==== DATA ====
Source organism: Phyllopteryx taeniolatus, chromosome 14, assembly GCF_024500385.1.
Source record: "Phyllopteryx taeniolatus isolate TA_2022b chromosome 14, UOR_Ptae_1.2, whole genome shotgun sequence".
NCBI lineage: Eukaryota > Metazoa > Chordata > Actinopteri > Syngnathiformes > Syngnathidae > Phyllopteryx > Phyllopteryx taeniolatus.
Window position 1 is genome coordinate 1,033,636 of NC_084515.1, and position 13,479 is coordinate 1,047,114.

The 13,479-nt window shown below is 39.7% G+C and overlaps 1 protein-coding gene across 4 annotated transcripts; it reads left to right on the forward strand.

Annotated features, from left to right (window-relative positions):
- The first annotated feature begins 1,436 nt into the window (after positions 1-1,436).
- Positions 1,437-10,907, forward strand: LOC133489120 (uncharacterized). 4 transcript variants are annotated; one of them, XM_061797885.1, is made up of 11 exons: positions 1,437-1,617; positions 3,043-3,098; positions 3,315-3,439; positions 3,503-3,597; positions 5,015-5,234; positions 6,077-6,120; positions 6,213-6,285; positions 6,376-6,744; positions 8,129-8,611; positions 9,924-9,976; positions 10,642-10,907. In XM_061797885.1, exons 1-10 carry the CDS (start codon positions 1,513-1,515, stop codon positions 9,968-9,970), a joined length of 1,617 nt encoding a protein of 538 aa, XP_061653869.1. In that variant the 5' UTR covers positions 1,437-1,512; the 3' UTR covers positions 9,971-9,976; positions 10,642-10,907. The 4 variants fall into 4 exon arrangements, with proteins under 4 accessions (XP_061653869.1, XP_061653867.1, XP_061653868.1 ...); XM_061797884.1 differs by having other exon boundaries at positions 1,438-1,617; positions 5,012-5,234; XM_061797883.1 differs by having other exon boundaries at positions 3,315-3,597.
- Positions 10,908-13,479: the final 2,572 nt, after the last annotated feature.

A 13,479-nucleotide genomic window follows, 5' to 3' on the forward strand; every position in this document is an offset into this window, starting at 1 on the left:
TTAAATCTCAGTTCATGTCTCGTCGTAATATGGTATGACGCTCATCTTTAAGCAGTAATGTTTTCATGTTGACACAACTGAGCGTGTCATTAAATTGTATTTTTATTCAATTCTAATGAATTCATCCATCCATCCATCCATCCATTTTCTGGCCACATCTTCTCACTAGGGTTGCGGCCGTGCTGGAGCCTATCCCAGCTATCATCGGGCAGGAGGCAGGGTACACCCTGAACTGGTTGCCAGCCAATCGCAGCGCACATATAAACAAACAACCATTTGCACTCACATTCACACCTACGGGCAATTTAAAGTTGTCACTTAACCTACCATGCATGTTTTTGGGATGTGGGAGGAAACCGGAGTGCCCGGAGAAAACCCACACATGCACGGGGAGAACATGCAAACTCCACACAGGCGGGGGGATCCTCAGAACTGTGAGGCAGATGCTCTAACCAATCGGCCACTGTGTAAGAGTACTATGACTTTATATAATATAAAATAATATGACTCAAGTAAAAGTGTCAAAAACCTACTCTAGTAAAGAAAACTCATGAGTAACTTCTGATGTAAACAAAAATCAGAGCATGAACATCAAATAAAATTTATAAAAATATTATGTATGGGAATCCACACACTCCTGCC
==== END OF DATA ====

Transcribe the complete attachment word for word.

Source organism: Phyllopteryx taeniolatus, chromosome 14, assembly GCF_024500385.1.
Source record: "Phyllopteryx taeniolatus isolate TA_2022b chromosome 14, UOR_Ptae_1.2, whole genome shotgun sequence".
NCBI lineage: Eukaryota > Metazoa > Chordata > Actinopteri > Syngnathiformes > Syngnathidae > Phyllopteryx > Phyllopteryx taeniolatus.
Window position 1 is genome coordinate 1,033,636 of NC_084515.1, and position 13,479 is coordinate 1,047,114.

The 13,479-nt window shown below is 39.7% G+C and overlaps 1 protein-coding gene across 4 annotated transcripts; it reads left to right on the forward strand.

Annotated features, from left to right (window-relative positions):
- The first annotated feature begins 1,436 nt into the window (after positions 1-1,436).
- Positions 1,437-10,907, forward strand: LOC133489120 (uncharacterized). 4 transcript variants are annotated; one of them, XM_061797885.1, is made up of 11 exons: positions 1,437-1,617; positions 3,043-3,098; positions 3,315-3,439; positions 3,503-3,597; positions 5,015-5,234; positions 6,077-6,120; positions 6,213-6,285; positions 6,376-6,744; positions 8,129-8,611; positions 9,924-9,976; positions 10,642-10,907. In XM_061797885.1, exons 1-10 carry the CDS (start codon positions 1,513-1,515, stop codon positions 9,968-9,970), a joined length of 1,617 nt encoding a protein of 538 aa, XP_061653869.1. In that variant the 5' UTR covers positions 1,437-1,512; the 3' UTR covers positions 9,971-9,976; positions 10,642-10,907. The 4 variants fall into 4 exon arrangements, with proteins under 4 accessions (XP_061653869.1, XP_061653867.1, XP_061653868.1 ...); XM_061797884.1 differs by having other exon boundaries at positions 1,438-1,617; positions 5,012-5,234; XM_061797883.1 differs by having other exon boundaries at positions 3,315-3,597.
- Positions 10,908-13,479: the final 2,572 nt, after the last annotated feature.

A 13,479-nucleotide genomic window follows, 5' to 3' on the forward strand; every position in this document is an offset into this window, starting at 1 on the left:
TTAAATCTCAGTTCATGTCTCGTCGTAATATGGTATGACGCTCATCTTTAAGCAGTAATGTTTTCATGTTGACACAACTGAGCGTGTCATTAAATTGTATTTTTATTCAATTCTAATGAATTCATCCATCCATCCATCCATCCATTTTCTGGCCACATCTTCTCACTAGGGTTGCGGCCGTGCTGGAGCCTATCCCAGCTATCATCGGGCAGGAGGCAGGGTACACCCTGAACTGGTTGCCAGCCAATCGCAGCGCACATATAAACAAACAACCATTTGCACTCACATTCACACCTACGGGCAATTTAAAGTTGTCACTTAACCTACCATGCATGTTTTTGGGATGTGGGAGGAAACCGGAGTGCCCGGAGAAAACCCACACATGCACGGGGAGAACATGCAAACTCCACACAGGCGGGGGGATCCTCAGAACTGTGAGGCAGATGCTCTAACCAATCGGCCACTGTGTAAGAGTACTATGACTTTATATAATATAAAATAATATGACTCAAGTAAAAGTGTCAAAAACCTACTCTAGTAAAGAAAACTCATGAGTAACTTCTGATGTAAACAAAAATCAGAGCATGAACATCAAATAAAATTTATAAAAATATTATGTATGGGAATCCACACACTCCTGCC